As a young woman, I've heard it all as a 25-year-old. It has been hammered into my head from birth, whether that hammering has been a subconscious infiltration effort from the media or obtuse comments from family and friends. To my friends and family reading this: you have not offended me and I truly hope you take my honesty as an enlightenment if you will. In any case, a life of barren solitude is one that I have more than accepted and embraced, but have also defended.
No matter how I try to explain my position on choosing to not have children, I have always been seen as a 'weirdo', a 'phony', or 'that annoying feminist who is making a statement'. No, no statement other than my honest self who has always known to bear a child was not something I could envision myself taking on. I want the white picket fence, and the dog, and the life partner. This snapshot encapsulating the more stable part of my adult life has always played out clearly in my mind, sans children. And I will have that life one day with a man who understands and respects my decision because a man who respects a woman's right to come to a decision this important is needed in a world of skepticism and criticism. My childless decision will attract the man who is meant to be in my life. I do not need a man to change my mind merely because I fell in love with him; rather he will have the same vision that is aligned with mine.
Before, I was careful in confiding this idea with certain people but mostly open to sharing this with my family, because I was afraid of what others would think while hoping my family would support me. Everyone had the same rhetoric more or less so: "Oh, just you wait. Your *mother/aunt/great godmother/dog/cactus plant/left shoe* said she didn't want kids and look what happened!" Yes, these strong-willed, beautiful women in my life probably at one point or another once shared the same ideology as me as doe-eyed youngsters I'd imagine, but what separates me from them is that I live in a time of modern radicalization, fourth wave feminism, and how about the crazy notion that a woman's anatomy does not predispose her biological legacy. I do not want children because I have very little maternal instinct. I would be failing my child as a mother in so many ways. I am maternal towards dogs- something Jennifer Aniston and I have in common. A childless life is a lifestyle choice. Our current administration is threatening to pedal back on all of the progress our sisters worked tremendously hard to make possible for us today. The Roe v. Wade case trial settlement could possibly crumble under Brett Kavanaugh's appointment to the U.S. Supreme Court. In the face of climate change, our country and world as we know it today will be drastically contrastive by the time a child born today is ready to go to college in 18 years' time. The future is unbeknownst to every single one us; why thrust that uncertainty onto later generations?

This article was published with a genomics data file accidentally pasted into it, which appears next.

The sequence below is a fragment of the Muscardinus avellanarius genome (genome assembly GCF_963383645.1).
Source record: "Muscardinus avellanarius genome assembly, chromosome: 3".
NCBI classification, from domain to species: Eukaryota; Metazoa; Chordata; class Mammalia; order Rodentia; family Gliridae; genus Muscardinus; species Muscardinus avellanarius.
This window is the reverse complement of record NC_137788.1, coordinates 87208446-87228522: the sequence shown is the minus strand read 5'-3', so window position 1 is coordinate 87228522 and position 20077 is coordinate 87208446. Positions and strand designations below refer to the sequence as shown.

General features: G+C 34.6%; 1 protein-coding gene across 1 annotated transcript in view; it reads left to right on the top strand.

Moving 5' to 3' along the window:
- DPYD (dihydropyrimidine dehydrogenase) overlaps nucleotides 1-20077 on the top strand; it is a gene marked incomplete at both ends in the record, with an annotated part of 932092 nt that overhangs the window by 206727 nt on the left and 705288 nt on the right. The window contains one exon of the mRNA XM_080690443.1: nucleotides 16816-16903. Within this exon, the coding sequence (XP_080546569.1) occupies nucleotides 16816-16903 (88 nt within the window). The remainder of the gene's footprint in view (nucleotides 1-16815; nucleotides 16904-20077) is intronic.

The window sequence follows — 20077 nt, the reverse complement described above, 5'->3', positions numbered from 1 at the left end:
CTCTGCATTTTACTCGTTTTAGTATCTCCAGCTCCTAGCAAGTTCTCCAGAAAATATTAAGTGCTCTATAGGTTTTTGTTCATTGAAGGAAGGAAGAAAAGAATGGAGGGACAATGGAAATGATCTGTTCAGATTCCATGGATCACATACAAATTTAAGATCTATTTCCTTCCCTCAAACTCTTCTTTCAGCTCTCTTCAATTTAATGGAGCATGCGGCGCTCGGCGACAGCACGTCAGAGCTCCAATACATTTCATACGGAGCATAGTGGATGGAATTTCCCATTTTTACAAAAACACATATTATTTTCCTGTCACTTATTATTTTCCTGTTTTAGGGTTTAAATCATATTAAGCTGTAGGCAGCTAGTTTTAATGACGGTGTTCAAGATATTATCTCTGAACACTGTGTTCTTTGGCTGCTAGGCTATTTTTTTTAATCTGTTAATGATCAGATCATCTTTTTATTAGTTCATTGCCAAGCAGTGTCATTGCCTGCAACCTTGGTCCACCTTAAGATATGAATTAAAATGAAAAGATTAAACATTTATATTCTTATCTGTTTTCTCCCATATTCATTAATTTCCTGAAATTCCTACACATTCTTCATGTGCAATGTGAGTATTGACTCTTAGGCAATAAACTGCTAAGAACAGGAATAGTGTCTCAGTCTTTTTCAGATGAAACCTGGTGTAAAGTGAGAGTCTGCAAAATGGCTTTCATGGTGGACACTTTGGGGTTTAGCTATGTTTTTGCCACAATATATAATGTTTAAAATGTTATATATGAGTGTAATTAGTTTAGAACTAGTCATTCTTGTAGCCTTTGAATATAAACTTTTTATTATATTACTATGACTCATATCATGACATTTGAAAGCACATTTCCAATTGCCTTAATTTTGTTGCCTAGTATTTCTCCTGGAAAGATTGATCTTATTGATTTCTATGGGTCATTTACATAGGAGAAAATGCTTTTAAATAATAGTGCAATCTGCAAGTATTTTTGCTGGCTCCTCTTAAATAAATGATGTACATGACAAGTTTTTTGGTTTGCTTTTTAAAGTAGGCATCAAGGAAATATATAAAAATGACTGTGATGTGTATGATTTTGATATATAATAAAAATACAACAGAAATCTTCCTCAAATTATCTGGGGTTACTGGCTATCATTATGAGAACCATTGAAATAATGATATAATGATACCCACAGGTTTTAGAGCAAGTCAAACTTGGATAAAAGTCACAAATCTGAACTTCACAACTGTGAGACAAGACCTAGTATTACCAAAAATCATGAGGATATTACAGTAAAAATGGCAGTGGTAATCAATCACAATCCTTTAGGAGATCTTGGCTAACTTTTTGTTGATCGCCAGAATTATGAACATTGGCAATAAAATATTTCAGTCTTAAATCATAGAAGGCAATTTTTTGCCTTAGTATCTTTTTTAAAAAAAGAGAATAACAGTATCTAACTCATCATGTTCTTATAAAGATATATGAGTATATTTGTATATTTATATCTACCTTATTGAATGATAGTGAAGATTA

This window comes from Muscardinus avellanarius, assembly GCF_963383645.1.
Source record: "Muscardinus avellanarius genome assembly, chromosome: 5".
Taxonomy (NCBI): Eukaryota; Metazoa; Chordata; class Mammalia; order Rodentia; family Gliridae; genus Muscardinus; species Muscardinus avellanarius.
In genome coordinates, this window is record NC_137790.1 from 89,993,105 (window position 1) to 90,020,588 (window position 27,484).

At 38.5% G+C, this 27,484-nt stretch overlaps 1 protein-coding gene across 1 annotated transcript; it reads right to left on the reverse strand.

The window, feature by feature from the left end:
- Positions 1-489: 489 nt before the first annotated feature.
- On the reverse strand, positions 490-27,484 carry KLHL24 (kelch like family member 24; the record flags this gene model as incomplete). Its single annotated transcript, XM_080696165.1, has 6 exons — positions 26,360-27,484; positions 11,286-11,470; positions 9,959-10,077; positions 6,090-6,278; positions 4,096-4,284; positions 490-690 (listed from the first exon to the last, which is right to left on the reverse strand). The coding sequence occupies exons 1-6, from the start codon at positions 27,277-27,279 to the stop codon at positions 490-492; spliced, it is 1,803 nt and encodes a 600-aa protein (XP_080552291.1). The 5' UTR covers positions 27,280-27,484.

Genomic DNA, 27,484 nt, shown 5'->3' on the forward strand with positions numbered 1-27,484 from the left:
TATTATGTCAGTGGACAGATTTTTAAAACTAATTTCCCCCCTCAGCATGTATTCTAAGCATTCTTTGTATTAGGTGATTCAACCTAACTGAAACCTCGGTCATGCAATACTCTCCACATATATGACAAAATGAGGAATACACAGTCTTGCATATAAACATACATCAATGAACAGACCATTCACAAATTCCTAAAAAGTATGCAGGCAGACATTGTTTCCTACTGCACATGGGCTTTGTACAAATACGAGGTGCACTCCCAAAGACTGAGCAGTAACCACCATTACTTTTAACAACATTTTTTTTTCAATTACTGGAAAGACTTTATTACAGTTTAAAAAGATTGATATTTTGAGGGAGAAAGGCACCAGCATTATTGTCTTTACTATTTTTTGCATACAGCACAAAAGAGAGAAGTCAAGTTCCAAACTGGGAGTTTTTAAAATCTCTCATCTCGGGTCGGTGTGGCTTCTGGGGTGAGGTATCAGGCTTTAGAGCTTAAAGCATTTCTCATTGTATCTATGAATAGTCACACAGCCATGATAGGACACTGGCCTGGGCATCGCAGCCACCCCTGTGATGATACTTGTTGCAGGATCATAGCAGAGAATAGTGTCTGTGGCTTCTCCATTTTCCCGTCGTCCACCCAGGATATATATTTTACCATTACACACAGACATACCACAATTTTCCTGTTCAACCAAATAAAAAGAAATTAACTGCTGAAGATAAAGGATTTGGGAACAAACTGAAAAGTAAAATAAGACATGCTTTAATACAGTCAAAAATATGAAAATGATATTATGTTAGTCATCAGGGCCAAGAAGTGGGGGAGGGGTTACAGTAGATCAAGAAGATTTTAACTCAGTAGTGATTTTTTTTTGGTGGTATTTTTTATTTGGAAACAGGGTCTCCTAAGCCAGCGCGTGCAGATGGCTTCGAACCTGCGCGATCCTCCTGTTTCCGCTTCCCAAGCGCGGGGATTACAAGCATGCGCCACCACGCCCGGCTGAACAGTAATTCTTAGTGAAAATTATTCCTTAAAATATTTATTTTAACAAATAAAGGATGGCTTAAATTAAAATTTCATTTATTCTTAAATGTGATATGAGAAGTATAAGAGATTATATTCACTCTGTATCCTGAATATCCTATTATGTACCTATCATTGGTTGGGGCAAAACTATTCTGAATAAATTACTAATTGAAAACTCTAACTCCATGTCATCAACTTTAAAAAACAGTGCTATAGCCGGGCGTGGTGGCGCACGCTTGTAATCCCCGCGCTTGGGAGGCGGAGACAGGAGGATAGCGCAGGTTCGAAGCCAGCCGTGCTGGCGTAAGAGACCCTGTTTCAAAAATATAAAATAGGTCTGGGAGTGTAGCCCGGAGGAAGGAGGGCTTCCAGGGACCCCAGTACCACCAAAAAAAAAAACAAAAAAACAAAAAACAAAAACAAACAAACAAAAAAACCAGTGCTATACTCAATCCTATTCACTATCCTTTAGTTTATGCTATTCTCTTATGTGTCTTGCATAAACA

And who can forget the state of our economy? Millennials have unapologetically built a sordid reputation of sounding like broken records whenever they bring up the wretched condition of our economic climate, but how can we not when the 2008 mortgage crisis plummeted both the American stock and bond markets into overhaul which could no longer be sustained when Congress neglected a bailout? A 25-year-old reading this today was 15 years old 10 years ago and most likely had no idea how severe the impact of that recession on our lives as young, independent individuals would be, even with Obama's stimulus plan. I certainly did not. I was too concerned with the latest Coldplay album and the Beijing Olympics. Today, investment banks have instilled the SEC, FINRA, transparent repo desks, and compliance officers to oversee the safe, honest practice of trading mortgage securities as a safeguard against another mortgage crisis. But the damage has been done and it continues to influence how Americans purchase homes with their crippling student loan debt (currently at 1.5 trillion in debt!) 10 years later.
On a more lighter note, children are wonderful, curious, beautiful little versions of the better part of ourselves we hope to see grow up and make a change for the better when their time comes. Children are hilarious, shrewd, hopeful little beings that unite families and communities in times of adversity and unpredictability. 'Children' has not been in my grammatical repertoire with intent. Perhaps one day I will consider adopting a child to breathe the second chance into their precious life but as my beliefs currently stand, to a rear a child of my own is something I cannot fathom. I am what you call a modern day, working-class woman who has put her work before her personal interests and I am not apologetically sorry for choosing me over anything else.